Pinkeye, also known as infectious bovine keratoconjunctivitis (IBK) is a highly contagious disease, causing inflammation of the cornea (the clear outer layer) and conjunctiva (the pink membrane lining the eyelids) of the eye. Pinkeye results in a mild to severe infection and can cause blindness in approximately 2 percent of the cases. It has a major economic impact affecting cattle through decreased weight gain, decreased milk production, and treatment costs.
Pinkeye is a multifactor disease, which means there are many factors that predispose and contribute to the development of the disease. The primary infectious agent for pinkeye is the bacterium Moraxella bovis. This bacterium is found in the eyes of many recovered and apparently normal cattle.
Eye irritation is necessary for the development of the disease. This irritation can be caused by many risk factors including dust, pollen, weeds, UV sunlight, compromised immunity, and light skin around the eyes. These irritations may cause the eye to water and secrete mucus, which face flies feed upon.
Face flies feed around the eyes and nostrils of cattle, causing a mechanical irritation to the eye and spreading the disease from one animal to another. The bacteria can survive on flies for up to four days, so many animals may be infected by one fly. Other sources of irritation are tall weeds and grasses rubbing the eyes as cattle walk and graze, or feed and dust when cattle eat from feed bunks or the center of round bales. Dust on windy days, and exposure to excessive UV sunlight also increases the chances of disease development. Breeds which lack pigment on their eyelids are more susceptible to pinkeye because of their increased sensitivity to sunlight and decreased immune response in the eye.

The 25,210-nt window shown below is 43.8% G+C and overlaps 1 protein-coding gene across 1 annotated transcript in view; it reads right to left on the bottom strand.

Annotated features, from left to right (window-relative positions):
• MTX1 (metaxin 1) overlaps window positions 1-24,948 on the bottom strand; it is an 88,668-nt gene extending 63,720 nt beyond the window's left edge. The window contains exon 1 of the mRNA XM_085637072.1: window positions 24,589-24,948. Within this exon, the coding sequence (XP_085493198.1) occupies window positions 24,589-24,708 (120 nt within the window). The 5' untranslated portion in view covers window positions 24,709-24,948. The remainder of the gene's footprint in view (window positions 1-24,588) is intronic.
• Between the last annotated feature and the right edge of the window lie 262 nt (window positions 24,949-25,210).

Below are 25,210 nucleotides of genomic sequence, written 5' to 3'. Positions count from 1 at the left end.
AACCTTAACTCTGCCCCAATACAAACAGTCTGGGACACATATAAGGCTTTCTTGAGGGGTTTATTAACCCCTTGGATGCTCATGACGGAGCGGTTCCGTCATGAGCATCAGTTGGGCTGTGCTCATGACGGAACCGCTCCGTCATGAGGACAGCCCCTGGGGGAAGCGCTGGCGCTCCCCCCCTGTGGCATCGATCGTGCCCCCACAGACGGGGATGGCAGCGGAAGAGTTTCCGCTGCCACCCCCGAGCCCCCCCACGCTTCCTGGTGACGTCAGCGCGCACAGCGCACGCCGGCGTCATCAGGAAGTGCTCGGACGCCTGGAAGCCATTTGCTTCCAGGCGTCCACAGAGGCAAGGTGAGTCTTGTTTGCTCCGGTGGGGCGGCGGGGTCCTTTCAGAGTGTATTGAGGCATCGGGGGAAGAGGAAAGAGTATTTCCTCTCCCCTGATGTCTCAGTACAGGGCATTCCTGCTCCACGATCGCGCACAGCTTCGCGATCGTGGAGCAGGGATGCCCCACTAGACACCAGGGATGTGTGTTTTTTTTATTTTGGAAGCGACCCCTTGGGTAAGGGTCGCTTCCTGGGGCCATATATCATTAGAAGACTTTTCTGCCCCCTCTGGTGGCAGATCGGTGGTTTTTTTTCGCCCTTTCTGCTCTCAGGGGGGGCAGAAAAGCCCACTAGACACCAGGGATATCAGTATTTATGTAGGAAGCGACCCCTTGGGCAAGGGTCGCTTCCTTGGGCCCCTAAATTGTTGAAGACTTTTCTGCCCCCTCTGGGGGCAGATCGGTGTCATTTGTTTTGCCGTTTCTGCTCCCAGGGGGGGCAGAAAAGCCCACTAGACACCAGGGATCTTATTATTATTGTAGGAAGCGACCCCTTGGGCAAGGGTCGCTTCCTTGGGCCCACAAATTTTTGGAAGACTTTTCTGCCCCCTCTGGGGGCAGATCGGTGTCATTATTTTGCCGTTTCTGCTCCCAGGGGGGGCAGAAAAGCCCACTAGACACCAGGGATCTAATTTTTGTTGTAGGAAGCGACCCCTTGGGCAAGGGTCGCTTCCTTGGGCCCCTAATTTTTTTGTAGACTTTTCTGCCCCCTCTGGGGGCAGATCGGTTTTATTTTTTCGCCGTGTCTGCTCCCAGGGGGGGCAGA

As with many diseases, the disease outcomes can be influenced by nutritional imbalances, such as deficiencies of protein, energy, vitamins (especially vitamin A if the forage is lower quality), and minerals, (especially copper, selenium and zinc). The presence of other organisms such as the IBR virus, mycoplasma, Chlamydia, and Branhemella ovis will increase the incidence and severity of the disease.
Transmission occurs when a non-infected animal comes into contact with secretions infected with M. bovis. This may be direct contact, through face flies, or contact with an inanimate object that harbors the organism. Face flies are one of the primary vectors for spreading the bacteria and disease.
Management practices that reduce the risk factors associated with pinkeye are the most effective tools in decreasing the incidence of the disease.